I see this is a milestone edition, #150. The only conclusion I can draw is I’ve finally hit upon a surefire way to make sure I stick with something: Let it be meat.
A little music, maestro!
I bless the day I found food I want to stay around food And so I beg you, Let’s go and eat.
Don’t take this bacon from one If fat must cling to someone Now and forever,
let it be meat.
Each time we eat, love I find complete love Without this meatloaf, what would life be?
So never leave me starving Tell me that’s beef you’re carving And that you’ll always
Let me go eat.
Ahem. Excuse me. Here’s what we had this week:
SATURDAY Sugar rub chicken thighs, brats, chips
Damien made supper. Good stuff. Chicken rub recipe card below.
SUNDAY Cuban sandwiches, cole slaw, mangoes
Something I’ve been thinking about for a while, Cuban sandwiches. Damien roasted the pork in a low oven, and then I sliced it and layered it on sourdough bread with mustard, Swiss cheese, ham, pickles, and more Swiss, and then grilled and pressed it. YUHM.
The cole slaw was very basic, just cabbage, mayo, vinegar, sugar, and pepper. I just needed to not serve chips or fries for once. The mangoes were good.
Overall, too much sweet in this meal, but I somehow forced myself to eat it.
MONDAY Sausage, mushroom, and cheddar omelettes, home fries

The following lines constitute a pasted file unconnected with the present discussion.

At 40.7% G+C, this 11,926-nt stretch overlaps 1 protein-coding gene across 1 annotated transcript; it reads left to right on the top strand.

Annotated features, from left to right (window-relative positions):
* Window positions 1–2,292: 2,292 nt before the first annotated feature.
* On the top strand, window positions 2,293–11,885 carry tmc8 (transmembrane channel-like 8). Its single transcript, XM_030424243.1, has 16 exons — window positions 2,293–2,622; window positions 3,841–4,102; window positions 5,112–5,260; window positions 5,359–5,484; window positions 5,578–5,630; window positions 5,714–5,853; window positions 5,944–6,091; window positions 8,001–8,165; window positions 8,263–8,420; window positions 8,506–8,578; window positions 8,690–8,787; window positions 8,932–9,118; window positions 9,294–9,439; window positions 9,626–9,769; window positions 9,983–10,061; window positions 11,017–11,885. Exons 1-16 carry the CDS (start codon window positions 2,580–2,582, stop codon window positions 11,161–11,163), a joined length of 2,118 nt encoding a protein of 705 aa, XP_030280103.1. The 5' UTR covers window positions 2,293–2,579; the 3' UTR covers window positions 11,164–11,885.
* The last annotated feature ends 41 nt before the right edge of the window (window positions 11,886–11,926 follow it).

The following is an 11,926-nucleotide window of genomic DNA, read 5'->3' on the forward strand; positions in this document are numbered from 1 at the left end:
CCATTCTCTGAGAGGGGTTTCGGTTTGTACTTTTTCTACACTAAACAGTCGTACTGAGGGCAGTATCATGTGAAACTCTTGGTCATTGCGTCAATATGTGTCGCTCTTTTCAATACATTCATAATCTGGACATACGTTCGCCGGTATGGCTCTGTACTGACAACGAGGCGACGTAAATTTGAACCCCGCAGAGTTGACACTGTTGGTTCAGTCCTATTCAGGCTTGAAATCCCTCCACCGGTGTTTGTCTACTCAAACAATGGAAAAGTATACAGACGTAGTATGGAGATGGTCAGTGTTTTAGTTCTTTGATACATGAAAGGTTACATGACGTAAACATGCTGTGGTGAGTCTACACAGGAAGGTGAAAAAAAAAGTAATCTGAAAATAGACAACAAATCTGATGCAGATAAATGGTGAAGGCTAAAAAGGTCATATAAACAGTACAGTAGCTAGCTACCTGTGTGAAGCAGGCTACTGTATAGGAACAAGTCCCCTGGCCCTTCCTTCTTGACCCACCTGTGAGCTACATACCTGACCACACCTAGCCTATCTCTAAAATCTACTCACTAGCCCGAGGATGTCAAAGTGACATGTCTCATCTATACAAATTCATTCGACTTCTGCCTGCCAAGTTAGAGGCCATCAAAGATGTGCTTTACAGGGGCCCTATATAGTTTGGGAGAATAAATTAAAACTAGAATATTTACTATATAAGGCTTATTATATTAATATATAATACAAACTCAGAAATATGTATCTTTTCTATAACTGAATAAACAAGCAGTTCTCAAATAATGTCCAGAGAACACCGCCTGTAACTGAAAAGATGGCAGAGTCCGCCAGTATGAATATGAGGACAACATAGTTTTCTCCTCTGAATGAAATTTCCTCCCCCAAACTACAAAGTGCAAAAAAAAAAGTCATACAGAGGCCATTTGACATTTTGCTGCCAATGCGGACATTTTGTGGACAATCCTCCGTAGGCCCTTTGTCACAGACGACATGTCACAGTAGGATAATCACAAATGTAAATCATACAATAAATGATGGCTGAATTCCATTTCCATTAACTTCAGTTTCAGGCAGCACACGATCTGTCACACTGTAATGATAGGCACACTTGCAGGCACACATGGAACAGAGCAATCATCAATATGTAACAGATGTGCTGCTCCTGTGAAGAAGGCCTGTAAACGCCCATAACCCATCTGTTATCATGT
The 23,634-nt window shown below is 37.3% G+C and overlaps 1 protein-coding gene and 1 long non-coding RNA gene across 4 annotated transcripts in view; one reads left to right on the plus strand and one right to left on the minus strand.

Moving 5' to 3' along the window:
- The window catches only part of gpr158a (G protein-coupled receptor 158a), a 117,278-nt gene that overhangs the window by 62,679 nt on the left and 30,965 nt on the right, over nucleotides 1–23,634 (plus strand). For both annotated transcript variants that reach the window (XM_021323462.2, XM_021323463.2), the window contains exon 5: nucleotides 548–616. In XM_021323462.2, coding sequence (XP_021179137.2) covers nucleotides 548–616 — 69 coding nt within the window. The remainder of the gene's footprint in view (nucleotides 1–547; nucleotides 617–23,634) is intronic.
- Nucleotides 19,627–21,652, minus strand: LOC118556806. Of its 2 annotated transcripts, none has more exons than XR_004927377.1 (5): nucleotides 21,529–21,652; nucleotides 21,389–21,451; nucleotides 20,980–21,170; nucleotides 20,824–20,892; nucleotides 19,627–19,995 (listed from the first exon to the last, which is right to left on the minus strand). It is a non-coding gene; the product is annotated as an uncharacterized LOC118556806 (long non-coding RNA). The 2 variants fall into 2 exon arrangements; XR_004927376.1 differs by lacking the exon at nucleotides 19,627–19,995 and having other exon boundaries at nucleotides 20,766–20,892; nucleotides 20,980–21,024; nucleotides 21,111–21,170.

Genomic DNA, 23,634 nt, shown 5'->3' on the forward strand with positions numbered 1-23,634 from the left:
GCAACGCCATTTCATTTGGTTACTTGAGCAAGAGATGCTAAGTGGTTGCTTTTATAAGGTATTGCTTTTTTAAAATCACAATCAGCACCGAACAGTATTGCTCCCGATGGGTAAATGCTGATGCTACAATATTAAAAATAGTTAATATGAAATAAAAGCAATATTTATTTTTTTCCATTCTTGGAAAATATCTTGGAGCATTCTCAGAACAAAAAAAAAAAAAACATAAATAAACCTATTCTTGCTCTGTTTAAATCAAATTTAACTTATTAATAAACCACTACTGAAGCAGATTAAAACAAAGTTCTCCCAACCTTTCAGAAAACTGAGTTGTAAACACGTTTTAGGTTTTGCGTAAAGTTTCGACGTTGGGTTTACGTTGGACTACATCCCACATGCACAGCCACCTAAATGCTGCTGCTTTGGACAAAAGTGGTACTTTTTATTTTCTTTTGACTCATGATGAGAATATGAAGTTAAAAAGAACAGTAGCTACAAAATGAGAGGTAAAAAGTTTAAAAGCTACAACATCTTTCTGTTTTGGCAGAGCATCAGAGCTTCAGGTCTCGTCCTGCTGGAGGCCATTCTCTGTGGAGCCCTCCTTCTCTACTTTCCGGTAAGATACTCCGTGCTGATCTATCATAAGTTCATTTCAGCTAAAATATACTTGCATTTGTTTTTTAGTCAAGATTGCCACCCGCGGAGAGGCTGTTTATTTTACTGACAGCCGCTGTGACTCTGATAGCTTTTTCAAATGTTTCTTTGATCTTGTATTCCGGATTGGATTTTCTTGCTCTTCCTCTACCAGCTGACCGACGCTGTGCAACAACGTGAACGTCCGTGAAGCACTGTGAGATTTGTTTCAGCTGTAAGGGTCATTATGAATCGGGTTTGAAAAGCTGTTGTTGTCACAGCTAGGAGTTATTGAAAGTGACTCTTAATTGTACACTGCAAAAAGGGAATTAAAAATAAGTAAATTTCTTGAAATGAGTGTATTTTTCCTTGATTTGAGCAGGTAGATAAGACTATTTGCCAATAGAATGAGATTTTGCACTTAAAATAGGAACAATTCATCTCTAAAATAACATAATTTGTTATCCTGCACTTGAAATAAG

I occasionally make omelettes to order, which is a pain in the neck, but it’s the only way I can come up with a decent omelette for me and Damien: By screwing up many, many other omelettes first. It seriously takes at least seven tries before I know what I’m doing. The first one, I’m like, “Hurr? Is the egg supposed to be in the shell or out of the shell? And is this a pan that one operates with one’s elbows?”
But by the time I get up to the adult omelettes, I am clear: You let the pan heat thoroughly before dropping on plenty of butter; you tilt it to spread the egg out evenly; you sprinkle your fillings on the side that’s less cooked, so you can flip the more-cooked side over more easily; you wait a little bit longer than you think you should have to before folding it over; and you approach the folding part with confidence, even arrogance. Eggs know when you are frightened, and they retaliate by splurting, damn their eyes. Ha!! Because “ei” in German is “egg,” and . . . that’s not a joke. Never mind.
The home fries or oven potatoes or whatever you want to call them are always a hit: Scrub and cut potatoes into wedges, cut some onions into big wedges, and mix it all up with olive oil, salt and pepper, garlic powder, paprika, whatever. Roast ’em up.